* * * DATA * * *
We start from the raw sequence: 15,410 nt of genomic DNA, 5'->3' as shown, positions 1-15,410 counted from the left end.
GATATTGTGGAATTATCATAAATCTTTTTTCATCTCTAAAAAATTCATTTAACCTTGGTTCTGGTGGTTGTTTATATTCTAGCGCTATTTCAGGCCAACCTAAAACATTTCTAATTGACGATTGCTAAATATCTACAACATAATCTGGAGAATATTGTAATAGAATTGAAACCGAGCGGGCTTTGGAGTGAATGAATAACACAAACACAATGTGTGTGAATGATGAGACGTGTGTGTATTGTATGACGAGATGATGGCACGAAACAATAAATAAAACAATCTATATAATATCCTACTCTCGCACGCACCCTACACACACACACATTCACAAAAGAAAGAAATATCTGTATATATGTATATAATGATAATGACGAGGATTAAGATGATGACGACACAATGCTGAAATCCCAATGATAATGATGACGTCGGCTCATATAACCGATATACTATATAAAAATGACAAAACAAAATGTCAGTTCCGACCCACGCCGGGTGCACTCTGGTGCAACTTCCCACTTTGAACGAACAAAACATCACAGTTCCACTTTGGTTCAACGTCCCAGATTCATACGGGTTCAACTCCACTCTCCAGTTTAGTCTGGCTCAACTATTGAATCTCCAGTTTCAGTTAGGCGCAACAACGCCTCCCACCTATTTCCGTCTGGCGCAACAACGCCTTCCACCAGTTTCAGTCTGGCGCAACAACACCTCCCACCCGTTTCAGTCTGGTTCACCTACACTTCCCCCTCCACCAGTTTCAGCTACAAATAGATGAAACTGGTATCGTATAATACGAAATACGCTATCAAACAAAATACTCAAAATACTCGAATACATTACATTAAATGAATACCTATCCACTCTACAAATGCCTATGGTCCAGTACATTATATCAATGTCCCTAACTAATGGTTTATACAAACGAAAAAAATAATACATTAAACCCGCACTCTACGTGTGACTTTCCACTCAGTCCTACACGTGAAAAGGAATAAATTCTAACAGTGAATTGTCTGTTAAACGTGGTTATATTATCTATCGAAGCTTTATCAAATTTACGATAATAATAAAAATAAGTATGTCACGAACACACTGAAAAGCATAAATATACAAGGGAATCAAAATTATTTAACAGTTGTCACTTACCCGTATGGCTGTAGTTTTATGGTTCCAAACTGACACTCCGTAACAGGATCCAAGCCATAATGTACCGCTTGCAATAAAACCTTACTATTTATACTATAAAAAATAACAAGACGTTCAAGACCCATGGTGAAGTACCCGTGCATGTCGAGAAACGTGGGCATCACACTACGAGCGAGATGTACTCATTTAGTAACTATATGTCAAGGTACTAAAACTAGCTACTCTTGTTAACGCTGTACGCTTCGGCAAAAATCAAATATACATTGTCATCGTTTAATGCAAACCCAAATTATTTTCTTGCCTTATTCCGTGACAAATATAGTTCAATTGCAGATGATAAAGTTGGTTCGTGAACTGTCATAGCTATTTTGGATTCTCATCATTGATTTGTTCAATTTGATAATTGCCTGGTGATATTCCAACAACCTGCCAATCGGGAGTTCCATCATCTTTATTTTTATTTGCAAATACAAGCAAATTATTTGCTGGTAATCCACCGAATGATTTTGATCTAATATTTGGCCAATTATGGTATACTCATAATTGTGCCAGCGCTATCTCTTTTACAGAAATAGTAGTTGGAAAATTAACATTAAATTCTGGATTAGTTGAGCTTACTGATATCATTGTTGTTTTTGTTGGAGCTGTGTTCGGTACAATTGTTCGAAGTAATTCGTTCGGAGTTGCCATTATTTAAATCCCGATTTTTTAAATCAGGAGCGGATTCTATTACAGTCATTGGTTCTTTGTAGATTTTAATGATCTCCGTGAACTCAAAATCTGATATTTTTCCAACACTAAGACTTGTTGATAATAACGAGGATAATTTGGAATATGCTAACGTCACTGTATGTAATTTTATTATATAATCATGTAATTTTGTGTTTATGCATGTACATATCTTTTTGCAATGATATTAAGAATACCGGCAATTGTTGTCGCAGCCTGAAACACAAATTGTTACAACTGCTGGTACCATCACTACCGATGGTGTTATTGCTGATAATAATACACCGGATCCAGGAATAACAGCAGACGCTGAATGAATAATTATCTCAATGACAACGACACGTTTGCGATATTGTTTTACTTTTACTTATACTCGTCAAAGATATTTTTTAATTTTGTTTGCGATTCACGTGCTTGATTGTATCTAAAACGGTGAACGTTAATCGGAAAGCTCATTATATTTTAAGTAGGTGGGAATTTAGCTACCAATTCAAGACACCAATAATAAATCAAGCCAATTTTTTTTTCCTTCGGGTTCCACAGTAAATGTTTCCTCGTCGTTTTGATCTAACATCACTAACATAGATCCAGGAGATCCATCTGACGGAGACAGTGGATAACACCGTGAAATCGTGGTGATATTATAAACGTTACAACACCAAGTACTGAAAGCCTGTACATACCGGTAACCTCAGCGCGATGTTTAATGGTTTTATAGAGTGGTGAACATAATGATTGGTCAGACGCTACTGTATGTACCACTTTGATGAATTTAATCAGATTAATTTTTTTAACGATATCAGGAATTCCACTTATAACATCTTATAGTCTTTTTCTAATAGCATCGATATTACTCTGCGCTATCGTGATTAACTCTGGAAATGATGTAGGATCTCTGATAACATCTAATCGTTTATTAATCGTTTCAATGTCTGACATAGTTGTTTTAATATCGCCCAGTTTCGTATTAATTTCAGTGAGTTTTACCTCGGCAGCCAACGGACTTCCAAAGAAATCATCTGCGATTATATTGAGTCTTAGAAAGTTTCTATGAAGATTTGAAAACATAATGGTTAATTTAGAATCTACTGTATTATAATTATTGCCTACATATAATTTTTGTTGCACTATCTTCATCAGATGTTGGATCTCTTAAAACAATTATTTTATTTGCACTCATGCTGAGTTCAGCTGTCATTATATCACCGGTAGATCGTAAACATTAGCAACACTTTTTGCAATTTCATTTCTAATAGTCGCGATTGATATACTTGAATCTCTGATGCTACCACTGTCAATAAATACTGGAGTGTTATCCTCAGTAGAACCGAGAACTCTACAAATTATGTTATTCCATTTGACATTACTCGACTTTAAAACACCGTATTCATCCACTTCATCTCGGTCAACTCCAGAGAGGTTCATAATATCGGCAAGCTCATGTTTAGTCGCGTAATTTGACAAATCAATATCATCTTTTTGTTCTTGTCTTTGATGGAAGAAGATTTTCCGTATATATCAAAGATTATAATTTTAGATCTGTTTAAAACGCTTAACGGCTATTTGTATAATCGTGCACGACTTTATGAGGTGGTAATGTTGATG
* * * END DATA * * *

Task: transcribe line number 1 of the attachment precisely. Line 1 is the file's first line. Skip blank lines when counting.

We start from the raw sequence: 15,410 nt of genomic DNA, 5'->3' as shown, positions 1-15,410 counted from the left end.